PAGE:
Everything takes practice. Practice makes progress (in either direction: beneficial or un-beneficial). I think this can be one of those teachings where we can understand it but perhaps only on an intellectual level at first (as is true for many Buddhist teachings). When we grasp a teaching with only our minds we don’t get the benefits of understanding the whole teaching on a deeper heart level, which can often be a stumbling block to practice.
Smiling is something I personally practice and I find it an important mindfulness tool. I’ve shared it multiple times before on this blog but one of my favorite quotes is from Thich Nhat Hanh that says, “Sometimes your joy is the source of your smile, but sometimes your smile can be the source of your joy.” This quote contains very profound teachings. Looking deeply I see the teachings of interbeing, impermanence, and non-duality in this quote.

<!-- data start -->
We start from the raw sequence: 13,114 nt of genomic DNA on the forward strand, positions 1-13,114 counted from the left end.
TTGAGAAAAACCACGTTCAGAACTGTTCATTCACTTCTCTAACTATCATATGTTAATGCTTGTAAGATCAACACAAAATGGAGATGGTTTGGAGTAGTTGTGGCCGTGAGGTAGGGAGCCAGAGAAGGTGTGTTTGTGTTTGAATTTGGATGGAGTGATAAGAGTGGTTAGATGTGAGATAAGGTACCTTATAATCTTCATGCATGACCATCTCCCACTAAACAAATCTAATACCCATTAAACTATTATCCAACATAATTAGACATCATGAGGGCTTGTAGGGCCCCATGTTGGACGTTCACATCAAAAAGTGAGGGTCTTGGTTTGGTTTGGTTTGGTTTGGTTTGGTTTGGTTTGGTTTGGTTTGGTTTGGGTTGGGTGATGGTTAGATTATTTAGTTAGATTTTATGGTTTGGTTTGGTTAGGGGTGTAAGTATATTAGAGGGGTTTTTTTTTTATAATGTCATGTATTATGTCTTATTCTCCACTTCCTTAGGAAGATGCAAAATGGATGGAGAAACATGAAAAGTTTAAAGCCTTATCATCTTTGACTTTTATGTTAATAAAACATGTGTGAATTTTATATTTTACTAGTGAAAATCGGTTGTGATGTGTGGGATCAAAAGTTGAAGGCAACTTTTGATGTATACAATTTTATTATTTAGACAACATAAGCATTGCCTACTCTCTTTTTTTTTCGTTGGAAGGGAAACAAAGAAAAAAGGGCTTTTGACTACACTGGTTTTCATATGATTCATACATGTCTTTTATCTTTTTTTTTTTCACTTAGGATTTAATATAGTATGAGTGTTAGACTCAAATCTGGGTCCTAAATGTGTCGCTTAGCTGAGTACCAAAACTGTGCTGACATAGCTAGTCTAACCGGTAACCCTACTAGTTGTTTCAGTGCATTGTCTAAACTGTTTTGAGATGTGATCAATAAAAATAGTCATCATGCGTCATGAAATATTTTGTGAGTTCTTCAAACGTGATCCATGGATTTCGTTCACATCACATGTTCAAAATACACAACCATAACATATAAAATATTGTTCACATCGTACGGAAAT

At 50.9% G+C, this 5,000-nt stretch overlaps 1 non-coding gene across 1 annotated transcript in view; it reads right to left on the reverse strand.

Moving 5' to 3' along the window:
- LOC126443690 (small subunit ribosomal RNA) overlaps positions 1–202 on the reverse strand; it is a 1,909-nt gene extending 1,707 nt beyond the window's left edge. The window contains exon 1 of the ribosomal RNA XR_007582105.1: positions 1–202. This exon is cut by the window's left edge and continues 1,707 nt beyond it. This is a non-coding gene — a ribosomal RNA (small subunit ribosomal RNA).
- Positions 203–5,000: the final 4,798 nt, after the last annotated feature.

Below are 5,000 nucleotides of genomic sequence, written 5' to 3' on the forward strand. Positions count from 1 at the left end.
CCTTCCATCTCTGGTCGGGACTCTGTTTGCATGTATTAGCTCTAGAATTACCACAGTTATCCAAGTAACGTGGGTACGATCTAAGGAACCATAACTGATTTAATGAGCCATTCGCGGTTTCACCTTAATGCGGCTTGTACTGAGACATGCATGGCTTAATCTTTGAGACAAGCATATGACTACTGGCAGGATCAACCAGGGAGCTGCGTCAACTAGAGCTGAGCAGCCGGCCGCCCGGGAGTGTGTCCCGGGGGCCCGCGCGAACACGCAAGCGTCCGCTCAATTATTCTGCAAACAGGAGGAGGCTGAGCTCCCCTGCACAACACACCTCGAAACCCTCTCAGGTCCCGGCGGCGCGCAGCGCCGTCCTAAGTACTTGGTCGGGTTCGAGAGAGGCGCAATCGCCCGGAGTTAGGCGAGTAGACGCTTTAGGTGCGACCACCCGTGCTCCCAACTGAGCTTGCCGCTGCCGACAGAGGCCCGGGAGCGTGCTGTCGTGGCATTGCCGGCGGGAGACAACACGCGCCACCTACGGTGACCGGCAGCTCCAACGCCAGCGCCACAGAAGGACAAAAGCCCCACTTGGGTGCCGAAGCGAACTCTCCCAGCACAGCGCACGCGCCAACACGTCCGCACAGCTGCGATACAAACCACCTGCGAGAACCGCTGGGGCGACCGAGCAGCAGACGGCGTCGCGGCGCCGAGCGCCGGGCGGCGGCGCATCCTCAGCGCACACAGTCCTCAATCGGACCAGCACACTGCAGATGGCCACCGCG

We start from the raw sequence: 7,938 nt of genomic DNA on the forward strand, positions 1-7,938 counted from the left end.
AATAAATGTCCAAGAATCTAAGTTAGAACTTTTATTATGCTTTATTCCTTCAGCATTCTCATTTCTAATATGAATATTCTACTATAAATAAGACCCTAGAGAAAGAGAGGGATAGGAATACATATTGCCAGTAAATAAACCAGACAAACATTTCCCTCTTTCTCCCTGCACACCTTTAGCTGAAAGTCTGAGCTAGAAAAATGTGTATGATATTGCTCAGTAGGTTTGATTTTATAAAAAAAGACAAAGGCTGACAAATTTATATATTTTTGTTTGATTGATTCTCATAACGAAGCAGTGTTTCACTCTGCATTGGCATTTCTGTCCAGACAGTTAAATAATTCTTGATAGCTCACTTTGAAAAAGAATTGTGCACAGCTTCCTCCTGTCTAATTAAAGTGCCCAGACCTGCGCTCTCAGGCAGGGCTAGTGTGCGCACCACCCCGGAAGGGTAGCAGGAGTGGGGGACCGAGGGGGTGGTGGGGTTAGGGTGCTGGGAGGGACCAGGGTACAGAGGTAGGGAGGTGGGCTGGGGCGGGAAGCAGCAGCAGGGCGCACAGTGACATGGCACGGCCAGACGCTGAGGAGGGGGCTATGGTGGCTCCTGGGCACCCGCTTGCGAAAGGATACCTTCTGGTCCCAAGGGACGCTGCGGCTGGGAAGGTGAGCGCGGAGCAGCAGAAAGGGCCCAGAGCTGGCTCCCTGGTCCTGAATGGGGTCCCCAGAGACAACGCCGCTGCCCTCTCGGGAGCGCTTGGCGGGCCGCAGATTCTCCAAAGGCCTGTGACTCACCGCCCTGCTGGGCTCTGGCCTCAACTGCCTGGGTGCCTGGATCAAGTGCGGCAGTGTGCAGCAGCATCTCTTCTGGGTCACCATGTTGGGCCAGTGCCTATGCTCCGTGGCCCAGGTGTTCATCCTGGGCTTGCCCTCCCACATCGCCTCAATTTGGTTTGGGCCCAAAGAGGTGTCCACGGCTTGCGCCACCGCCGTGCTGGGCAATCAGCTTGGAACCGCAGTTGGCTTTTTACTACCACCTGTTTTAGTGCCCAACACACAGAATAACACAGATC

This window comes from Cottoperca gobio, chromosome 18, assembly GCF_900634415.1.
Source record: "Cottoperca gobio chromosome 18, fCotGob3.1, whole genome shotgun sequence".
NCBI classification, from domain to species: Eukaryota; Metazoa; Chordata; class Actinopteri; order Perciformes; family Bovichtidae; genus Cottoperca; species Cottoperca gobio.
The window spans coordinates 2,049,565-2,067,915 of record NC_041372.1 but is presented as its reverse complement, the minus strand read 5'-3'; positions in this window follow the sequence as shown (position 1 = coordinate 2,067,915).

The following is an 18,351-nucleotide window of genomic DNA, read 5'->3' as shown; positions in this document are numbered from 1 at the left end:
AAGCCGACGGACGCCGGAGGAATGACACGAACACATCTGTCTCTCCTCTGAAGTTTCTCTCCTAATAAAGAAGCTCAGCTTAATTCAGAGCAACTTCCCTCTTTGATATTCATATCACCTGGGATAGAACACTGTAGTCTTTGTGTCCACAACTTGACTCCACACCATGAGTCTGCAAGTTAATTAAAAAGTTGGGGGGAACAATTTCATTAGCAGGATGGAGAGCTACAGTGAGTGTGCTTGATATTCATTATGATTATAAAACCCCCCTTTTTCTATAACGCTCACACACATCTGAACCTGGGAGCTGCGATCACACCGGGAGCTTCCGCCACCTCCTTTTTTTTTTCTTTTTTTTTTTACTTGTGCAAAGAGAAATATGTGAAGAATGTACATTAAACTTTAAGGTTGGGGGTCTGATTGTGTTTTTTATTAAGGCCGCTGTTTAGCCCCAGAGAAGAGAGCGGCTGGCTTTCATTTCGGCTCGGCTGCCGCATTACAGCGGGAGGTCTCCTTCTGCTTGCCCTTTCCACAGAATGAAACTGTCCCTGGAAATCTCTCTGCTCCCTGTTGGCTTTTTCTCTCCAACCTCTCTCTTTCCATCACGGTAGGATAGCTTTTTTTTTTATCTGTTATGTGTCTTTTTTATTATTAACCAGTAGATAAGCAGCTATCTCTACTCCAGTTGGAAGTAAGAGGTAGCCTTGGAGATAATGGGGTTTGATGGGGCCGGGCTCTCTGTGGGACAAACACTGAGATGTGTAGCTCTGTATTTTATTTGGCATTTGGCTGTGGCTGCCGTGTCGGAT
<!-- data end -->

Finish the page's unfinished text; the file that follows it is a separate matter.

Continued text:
I’m a smiling type of person. My mom is a smiling type of person too. So I grew up with smiling. And while I may have an easier time smiling then others who were not raised in a smiling sort of environment, because I’ve had more time to practice, that doesn’t mean I don’t continue to put effort into cultivating the art of smiling.
Part of what I see in regards to not fully understanding that everything does indeed take practice is the common misperception that people are just born a certain way. We see someone who’s really good at playing the guitar or singing or quilting or painting or playing football or cooking and we think: Man, I could never do that. They’re so good! Now of course it’s true that there are some prodigies out there who are born with certain extraordinary talents and skills but let us remember that this number is extremely low and prodigies are very rare. A vast majority of us practice and practice and practice to gain skill at whatever it is we’re doing. Along these same lines I’d like to share another quote that I really like:
“If people knew how hard I worked to get my mastery, it wouldn’t seem so wonderful at all.” – Michelangelo